It’s one of the big reasons New Age and Neopagan people are so quick to appropriate other cultures.  It’s a way to connect to a cultural depth and heritage that many Americans otherwise lack.  Unfortunately, white-identified people have grown up in a society of colonization that encourages a sense of entitlement towards others, so our perception of what constitutes “appreciating and sharing other cultures” is, in reality, often condescending and fetishizing.  The fact that no other subject gets so many people so defensive so quickly is testimony to this sense of entitlement.  There’s an element of “the Noble Savage” in there, too, especially when it comes to the First Nations.  Then it all gets strained through that sieve of commodification into the repackaged products that make it easier for outsiders to consume.  We just don’t see it because we’ve never had to.

The prevalence of all this doesn’t excuse it, just as the pervasiveness of oversexualized misogyny in popular media doesn’t excuse its existence.

There are lines in cultural appropriation.  Like, eating out at an Indian restaurant isn’t appropriating.  It’s when things that are sacred or otherwise integral that it becomes an issue.  We really can stop doing these things.  The beauty (and curse) of contemporary religion and spirituality, including New Age and Neopaganism, is how flexible they are, allowing for innumerable alternatives that don’t perpetuate a culture of colonization.  Instead of dreamcatchers, try witch’s ladders.  Instead of calling yourself a shaman, try “hedgewitch” or “spiritworker.”  Instead of chakras, you can use the imagery of the Kemetic soul alignment or the three cauldrons in Irish polytheism.  We have so much room for creativity and crafting paths that are meaningful without being problematic!  I truly believe that’s a beautiful thing and that we’re wasting our potential.  But throwing up your hands and saying, “This is too complicated, it’s too late, whatever,” indicates a lack of sensitivity to cultural dynamics and continued participation in a toxic social institution.  Sometimes – sometimes – just changing the word and not trying to pass off your actions as the equivalent to actions of a closed practice is enough.  Pagans and witches know the power of words, after all.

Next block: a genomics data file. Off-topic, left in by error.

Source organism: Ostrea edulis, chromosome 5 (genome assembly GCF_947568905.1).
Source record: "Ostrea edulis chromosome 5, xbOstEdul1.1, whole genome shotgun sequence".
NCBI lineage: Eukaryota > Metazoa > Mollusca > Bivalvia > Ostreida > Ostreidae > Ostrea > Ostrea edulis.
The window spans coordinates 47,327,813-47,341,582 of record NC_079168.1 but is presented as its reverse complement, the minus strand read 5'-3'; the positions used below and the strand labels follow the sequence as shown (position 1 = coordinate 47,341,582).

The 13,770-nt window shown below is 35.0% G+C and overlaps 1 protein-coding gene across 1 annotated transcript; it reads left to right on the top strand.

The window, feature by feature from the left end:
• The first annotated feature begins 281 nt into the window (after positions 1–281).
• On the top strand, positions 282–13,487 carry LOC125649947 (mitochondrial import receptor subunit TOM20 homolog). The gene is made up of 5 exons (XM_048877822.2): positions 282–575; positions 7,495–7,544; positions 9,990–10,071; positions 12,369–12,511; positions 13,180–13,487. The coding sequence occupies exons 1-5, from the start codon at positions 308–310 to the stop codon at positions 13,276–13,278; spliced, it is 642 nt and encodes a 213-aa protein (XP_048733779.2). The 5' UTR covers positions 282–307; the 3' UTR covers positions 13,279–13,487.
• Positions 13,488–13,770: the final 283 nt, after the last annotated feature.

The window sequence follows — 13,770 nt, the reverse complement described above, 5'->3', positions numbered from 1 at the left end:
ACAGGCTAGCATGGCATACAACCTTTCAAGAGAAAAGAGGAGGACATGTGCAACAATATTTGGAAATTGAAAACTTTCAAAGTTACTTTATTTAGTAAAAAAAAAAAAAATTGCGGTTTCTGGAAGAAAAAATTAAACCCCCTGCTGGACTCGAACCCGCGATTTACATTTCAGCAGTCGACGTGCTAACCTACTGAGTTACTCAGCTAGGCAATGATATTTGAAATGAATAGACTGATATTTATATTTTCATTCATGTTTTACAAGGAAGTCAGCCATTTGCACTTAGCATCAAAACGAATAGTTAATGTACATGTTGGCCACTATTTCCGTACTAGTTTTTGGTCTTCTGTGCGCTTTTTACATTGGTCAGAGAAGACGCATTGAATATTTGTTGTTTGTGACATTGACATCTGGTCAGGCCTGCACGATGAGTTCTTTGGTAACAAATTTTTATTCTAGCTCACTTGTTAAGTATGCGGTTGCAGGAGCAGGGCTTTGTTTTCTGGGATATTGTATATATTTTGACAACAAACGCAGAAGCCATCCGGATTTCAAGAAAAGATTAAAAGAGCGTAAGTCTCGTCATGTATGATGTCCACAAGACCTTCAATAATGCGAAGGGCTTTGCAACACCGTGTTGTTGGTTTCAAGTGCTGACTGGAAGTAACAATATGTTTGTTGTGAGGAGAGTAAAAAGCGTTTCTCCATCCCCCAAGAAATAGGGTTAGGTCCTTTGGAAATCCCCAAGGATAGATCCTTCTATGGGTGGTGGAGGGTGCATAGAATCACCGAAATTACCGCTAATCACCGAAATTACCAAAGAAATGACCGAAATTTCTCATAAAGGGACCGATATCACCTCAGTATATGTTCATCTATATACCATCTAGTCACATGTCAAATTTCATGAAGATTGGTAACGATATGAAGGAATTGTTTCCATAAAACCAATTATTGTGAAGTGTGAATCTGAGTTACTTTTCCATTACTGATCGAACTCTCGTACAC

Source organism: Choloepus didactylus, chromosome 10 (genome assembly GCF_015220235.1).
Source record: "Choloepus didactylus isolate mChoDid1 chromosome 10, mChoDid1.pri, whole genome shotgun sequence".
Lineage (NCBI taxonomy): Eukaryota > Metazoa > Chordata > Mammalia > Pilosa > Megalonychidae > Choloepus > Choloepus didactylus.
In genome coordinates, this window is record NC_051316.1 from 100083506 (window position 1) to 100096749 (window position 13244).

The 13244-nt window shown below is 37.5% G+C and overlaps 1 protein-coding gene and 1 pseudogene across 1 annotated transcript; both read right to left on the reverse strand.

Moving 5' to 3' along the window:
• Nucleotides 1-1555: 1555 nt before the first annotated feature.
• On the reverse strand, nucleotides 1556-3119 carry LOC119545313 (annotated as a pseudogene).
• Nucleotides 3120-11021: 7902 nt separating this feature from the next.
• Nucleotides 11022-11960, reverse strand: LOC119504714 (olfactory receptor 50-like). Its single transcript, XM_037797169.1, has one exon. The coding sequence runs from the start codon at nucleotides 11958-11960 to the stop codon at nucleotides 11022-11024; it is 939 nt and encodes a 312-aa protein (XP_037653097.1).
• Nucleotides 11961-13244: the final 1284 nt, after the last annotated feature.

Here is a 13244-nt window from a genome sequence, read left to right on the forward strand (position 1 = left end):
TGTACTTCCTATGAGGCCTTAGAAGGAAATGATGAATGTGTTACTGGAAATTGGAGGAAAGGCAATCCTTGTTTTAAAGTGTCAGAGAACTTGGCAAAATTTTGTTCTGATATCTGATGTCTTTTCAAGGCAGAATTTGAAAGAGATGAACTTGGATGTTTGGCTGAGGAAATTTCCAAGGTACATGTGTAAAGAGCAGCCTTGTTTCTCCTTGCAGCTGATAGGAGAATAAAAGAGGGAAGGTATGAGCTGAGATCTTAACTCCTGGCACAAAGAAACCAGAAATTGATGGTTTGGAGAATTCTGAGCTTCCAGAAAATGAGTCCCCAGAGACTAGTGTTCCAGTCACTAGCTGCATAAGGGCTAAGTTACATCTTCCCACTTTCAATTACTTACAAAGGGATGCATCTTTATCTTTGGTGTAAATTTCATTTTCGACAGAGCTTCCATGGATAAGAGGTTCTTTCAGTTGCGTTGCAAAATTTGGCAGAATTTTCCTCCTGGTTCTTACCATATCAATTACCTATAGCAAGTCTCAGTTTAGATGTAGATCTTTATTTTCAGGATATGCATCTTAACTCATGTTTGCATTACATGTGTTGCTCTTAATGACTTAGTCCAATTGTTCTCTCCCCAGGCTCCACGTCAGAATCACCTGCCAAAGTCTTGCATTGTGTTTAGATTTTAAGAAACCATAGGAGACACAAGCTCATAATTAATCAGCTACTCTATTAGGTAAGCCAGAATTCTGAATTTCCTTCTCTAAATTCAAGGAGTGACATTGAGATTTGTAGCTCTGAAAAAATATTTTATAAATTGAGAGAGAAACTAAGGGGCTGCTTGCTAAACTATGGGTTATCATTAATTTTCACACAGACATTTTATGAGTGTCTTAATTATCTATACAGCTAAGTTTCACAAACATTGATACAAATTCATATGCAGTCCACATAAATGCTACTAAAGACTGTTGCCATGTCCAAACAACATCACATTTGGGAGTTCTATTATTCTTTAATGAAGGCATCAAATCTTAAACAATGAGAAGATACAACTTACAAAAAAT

No, not everyone agrees on exactly what constitutes cultural appropriation, and it becomes more complicated when there’s conflicting opinion within the same group.  For example, some say that Kabbalism is closed to non-Jews, but then, I know of an individual Jewish Kabbalist who will accept non-Jewish Kabbalists as long as they really make an attempt to understand the Kabbalah within the actual Jewish paradigm and don’t try talking over Jews because they think they know better.  In those cases, all I can recommend is proceeding with respect, learning, and listening to people native to that culture even if you don’t like what you’re hearing, including, “Stop.”

We may feel “called” to a particular religion, but we don’t live in a spiritual vacuum.  Even the gods need to respect boundaries, and as a friend suggested to me, it could even be a test to see how you respond.  It’s up to you to evaluate who you are, what culture you feel called to, and whether or not it means engaging in the above-described toxicity.

- mountain hound